What Do We Defend, We Who Were Born Here?

From Ecatepec to Culiacán, in the intersection of personal biographies, the writer Tonatiuh López narrates the common search with artist Ling Sepúlveda for finding possibilities of community healing through art in the face of the normalization of violence in these places which they left to finally come back.

When you are born and grow up in a demon-filled land, the small and large little devils you carry within you become the only company you can count on to defend yourself from their violence and the violence of other lands. It could be said that when you are born and grow up in certain places, you come out of the factory already “damaged goods,” or, if we opt for scientific theories—if we deny the undeniable faith—we might believe that you can’t be born damaged and that to be so, simply, has to do with a process of natural selection. The point is that “evil” is conferred upon certain latitudes. Normally, if you belong to a certain group (family) that considers itself to be part of the good (or the less bad) of a certain place that is at the same time “evil,” there is something else that germinates: the desire that this evil not take root, the dream of escaping the congenital. They tell you, “One day you’re going to get out of here”; “You’ll see how you will be different”; “Don’t associate with those people,” etc. When you are born and grow up in certain places, “good” lies in denying your origins; in turning your back on others like you; in aspiring to be that which you could not be because, in addition to the placement of the stars, what defines some destinies is the geographic (and geopolitical) position in which the mother gives birth. For some bodies, “evil” is primal and inherent.
Ling’s mother gave birth in Culiacan, Sinaloa.
Mine in Ecatepec, in the State of Mexico.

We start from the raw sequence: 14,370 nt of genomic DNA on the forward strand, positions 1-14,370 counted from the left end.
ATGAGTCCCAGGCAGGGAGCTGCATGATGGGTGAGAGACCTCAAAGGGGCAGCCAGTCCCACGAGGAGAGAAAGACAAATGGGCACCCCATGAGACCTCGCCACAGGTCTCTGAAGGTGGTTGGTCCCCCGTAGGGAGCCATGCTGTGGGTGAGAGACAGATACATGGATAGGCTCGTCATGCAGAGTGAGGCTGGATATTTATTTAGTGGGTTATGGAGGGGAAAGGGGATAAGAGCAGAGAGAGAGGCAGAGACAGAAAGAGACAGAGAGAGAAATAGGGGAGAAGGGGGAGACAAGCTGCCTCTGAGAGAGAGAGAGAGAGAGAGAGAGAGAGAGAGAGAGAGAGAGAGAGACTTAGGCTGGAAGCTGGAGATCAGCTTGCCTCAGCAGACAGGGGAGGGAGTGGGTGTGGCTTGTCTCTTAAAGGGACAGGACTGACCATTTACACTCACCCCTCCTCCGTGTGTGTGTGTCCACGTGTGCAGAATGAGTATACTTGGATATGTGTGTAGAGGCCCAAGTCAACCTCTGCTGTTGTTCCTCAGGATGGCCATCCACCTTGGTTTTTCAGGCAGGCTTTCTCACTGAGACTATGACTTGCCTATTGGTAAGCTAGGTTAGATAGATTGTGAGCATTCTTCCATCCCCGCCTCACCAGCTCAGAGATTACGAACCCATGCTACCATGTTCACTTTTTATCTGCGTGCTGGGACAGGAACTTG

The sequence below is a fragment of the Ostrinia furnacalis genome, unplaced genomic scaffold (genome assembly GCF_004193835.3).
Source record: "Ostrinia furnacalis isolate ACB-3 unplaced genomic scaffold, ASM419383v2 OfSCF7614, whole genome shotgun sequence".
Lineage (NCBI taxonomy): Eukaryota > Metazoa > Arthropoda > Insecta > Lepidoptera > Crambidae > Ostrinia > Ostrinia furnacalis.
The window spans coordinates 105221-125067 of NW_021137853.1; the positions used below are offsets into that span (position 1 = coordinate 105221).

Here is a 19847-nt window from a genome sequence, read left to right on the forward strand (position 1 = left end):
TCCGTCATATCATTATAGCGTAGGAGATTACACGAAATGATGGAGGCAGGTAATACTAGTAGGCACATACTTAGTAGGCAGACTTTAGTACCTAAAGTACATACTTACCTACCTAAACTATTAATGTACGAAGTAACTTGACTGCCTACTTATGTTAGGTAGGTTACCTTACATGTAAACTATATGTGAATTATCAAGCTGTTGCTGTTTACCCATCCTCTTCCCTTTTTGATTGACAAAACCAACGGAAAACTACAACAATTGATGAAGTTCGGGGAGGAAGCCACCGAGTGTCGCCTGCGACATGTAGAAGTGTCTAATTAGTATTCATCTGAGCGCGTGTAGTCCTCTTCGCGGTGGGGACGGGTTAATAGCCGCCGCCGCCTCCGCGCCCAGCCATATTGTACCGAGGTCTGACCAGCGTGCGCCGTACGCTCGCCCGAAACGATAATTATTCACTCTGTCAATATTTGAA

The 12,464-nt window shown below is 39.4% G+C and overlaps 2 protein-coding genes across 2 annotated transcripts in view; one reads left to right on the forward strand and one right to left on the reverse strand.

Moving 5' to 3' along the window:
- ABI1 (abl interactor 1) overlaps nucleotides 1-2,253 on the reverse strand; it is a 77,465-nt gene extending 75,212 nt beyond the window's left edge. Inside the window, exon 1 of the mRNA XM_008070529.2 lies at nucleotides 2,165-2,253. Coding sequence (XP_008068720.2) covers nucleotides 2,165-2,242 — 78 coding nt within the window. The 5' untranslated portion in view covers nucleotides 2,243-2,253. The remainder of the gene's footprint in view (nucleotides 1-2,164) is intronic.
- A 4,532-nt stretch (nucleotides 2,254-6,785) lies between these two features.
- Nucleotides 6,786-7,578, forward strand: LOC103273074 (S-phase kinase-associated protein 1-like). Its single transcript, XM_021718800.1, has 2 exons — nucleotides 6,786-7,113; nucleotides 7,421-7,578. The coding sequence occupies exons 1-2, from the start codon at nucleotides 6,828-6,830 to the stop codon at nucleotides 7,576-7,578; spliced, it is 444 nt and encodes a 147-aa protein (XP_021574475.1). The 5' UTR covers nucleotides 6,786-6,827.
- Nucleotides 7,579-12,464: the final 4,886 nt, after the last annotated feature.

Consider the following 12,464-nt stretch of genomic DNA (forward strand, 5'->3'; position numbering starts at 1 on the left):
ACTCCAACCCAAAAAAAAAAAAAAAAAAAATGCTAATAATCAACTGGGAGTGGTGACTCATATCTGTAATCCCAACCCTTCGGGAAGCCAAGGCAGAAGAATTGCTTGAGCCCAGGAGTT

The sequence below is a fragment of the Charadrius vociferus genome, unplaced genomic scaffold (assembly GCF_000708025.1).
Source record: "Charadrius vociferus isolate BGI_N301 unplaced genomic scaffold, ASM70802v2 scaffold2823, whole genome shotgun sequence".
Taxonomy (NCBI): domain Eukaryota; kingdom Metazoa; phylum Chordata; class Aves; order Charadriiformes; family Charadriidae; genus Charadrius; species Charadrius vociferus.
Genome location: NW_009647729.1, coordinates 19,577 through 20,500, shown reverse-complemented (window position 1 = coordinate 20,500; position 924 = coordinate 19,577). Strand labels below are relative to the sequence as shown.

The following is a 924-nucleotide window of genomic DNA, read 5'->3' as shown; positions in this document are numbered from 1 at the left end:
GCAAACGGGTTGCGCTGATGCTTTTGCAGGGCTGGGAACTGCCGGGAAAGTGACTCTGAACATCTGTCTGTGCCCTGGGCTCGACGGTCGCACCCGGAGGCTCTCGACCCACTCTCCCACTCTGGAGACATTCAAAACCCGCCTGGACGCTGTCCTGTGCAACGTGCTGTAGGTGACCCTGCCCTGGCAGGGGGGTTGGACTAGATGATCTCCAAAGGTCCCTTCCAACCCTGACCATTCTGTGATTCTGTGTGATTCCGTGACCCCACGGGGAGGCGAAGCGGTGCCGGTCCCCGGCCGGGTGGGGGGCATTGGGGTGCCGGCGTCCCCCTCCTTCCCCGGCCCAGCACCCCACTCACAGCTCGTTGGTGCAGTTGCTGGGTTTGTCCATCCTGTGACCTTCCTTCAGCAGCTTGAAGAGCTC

According to official numbers, Culiacan is the Mexican city with the highest number of serious crimes; these include murder, kidnapping, robbery, and other “incidents” of organized crime. According to official numbers, Ecatepec is considered to be the most dangerous Mexican city: in 2019, 97.4 percent of people over the age of 18 believed that living there was unsafe.[1]          
The Mexicas believed in the descriptive power of names. To name was to trace a story. In Nahuatl, Culiácan means, among other things, “place where the road twists.” Today, a good portion of those who live in Culiacan generate their income through activities linked to narcotrafficking and organized crime. In Nahuatl, Ecatepec means “windy hill.” Today, Ecatepec is the city with the worst air quality in the country. Perhaps the origin of our “evil” is millennial. Nothing is ever a coincidence.    
The preceding notes serve to paint a picture of our surroundings—Ling’s as well as mine—of those places which were not for us because we were forced to not be for them. You must leave behind the country and the misery. You must stop being workers and miserable. You must leave behind the farm and the animals and the misery. You must escape these places because there aren’t enough opportunities or because the opportunities that exist in them are what people from other places would call “miserable.” But, in the end, there are also many “good” things “there.” For, they are the places where we gained a language—a voice, faith, love, the idea of life. Places where others who love and whom we love stayed because they chose to defend the undefendable. Places that we cannot forget. Places in which, ironically, we feel safe because we feel that, in them, we can be our true selves. We left because they wanted us to, we came back because we wanted to, knowing that everything is always a contradiction.